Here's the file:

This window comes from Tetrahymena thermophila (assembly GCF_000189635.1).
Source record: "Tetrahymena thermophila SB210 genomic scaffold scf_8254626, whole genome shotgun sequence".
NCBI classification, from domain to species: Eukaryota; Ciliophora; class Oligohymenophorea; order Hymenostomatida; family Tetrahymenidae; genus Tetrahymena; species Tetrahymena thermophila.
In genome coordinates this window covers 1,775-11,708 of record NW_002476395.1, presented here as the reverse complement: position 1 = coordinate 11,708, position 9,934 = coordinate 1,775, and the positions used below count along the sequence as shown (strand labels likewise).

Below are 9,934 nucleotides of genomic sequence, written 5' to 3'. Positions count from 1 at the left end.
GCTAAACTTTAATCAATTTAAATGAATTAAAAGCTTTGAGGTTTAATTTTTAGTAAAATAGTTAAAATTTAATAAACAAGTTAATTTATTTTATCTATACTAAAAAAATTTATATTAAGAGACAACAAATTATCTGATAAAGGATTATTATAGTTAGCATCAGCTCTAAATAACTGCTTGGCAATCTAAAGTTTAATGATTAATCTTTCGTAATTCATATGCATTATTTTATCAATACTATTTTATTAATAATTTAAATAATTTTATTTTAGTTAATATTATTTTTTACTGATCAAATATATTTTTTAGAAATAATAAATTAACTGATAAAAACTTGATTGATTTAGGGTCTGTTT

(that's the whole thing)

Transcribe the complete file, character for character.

This window comes from Tetrahymena thermophila (assembly GCF_000189635.1).
Source record: "Tetrahymena thermophila SB210 genomic scaffold scf_8254626, whole genome shotgun sequence".
NCBI classification, from domain to species: Eukaryota; Ciliophora; class Oligohymenophorea; order Hymenostomatida; family Tetrahymenidae; genus Tetrahymena; species Tetrahymena thermophila.
In genome coordinates this window covers 1,775-11,708 of record NW_002476395.1, presented here as the reverse complement: position 1 = coordinate 11,708, position 9,934 = coordinate 1,775, and the positions used below count along the sequence as shown (strand labels likewise).

Below are 9,934 nucleotides of genomic sequence, written 5' to 3'. Positions count from 1 at the left end.
GCTAAACTTTAATCAATTTAAATGAATTAAAAGCTTTGAGGTTTAATTTTTAGTAAAATAGTTAAAATTTAATAAACAAGTTAATTTATTTTATCTATACTAAAAAAATTTATATTAAGAGACAACAAATTATCTGATAAAGGATTATTATAGTTAGCATCAGCTCTAAATAACTGCTTGGCAATCTAAAGTTTAATGATTAATCTTTCGTAATTCATATGCATTATTTTATCAATACTATTTTATTAATAATTTAAATAATTTTATTTTAGTTAATATTATTTTTTACTGATCAAATATATTTTTTAGAAATAATAAATTAACTGATAAAAACTTGATTGATTTAGGGTCTGTTT